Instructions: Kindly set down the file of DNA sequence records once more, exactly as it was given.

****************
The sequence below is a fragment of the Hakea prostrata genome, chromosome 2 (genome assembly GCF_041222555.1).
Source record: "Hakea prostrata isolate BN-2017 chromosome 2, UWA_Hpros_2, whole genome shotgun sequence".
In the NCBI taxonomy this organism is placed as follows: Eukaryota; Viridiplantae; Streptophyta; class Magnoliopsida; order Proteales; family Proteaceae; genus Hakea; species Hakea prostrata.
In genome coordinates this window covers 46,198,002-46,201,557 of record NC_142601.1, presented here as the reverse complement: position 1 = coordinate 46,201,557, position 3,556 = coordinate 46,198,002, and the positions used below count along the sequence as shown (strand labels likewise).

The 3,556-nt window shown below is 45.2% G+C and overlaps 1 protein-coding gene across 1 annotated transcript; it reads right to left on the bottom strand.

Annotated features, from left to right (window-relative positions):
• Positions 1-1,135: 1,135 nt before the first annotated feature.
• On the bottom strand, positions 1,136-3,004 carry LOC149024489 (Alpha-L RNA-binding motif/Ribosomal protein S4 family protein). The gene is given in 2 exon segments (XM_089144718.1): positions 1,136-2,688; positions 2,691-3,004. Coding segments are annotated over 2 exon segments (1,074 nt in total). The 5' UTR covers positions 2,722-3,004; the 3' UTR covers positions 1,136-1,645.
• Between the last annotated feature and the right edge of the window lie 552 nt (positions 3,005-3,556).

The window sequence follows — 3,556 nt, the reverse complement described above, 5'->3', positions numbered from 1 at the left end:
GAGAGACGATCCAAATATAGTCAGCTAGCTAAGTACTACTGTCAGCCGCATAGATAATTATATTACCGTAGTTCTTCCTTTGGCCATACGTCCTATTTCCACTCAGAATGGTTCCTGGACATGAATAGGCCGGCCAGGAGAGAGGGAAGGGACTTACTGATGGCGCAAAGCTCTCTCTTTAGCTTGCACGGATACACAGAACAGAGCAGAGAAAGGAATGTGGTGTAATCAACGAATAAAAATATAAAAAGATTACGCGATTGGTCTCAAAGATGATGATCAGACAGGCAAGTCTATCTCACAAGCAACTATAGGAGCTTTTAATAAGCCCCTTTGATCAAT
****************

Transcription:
The sequence below is a fragment of the Hakea prostrata genome, chromosome 2 (genome assembly GCF_041222555.1).
Source record: "Hakea prostrata isolate BN-2017 chromosome 2, UWA_Hpros_2, whole genome shotgun sequence".
In the NCBI taxonomy this organism is placed as follows: Eukaryota; Viridiplantae; Streptophyta; class Magnoliopsida; order Proteales; family Proteaceae; genus Hakea; species Hakea prostrata.
In genome coordinates this window covers 46,198,002-46,201,557 of record NC_142601.1, presented here as the reverse complement: position 1 = coordinate 46,201,557, position 3,556 = coordinate 46,198,002, and the positions used below count along the sequence as shown (strand labels likewise).

The 3,556-nt window shown below is 45.2% G+C and overlaps 1 protein-coding gene across 1 annotated transcript; it reads right to left on the bottom strand.

Annotated features, from left to right (window-relative positions):
• Positions 1-1,135: 1,135 nt before the first annotated feature.
• On the bottom strand, positions 1,136-3,004 carry LOC149024489 (Alpha-L RNA-binding motif/Ribosomal protein S4 family protein). The gene is given in 2 exon segments (XM_089144718.1): positions 1,136-2,688; positions 2,691-3,004. Coding segments are annotated over 2 exon segments (1,074 nt in total). The 5' UTR covers positions 2,722-3,004; the 3' UTR covers positions 1,136-1,645.
• Between the last annotated feature and the right edge of the window lie 552 nt (positions 3,005-3,556).

The window sequence follows — 3,556 nt, the reverse complement described above, 5'->3', positions numbered from 1 at the left end:
GAGAGACGATCCAAATATAGTCAGCTAGCTAAGTACTACTGTCAGCCGCATAGATAATTATATTACCGTAGTTCTTCCTTTGGCCATACGTCCTATTTCCACTCAGAATGGTTCCTGGACATGAATAGGCCGGCCAGGAGAGAGGGAAGGGACTTACTGATGGCGCAAAGCTCTCTCTTTAGCTTGCACGGATACACAGAACAGAGCAGAGAAAGGAATGTGGTGTAATCAACGAATAAAAATATAAAAAGATTACGCGATTGGTCTCAAAGATGATGATCAGACAGGCAAGTCTATCTCACAAGCAACTATAGGAGCTTTTAATAAGCCCCTTTGATCAAT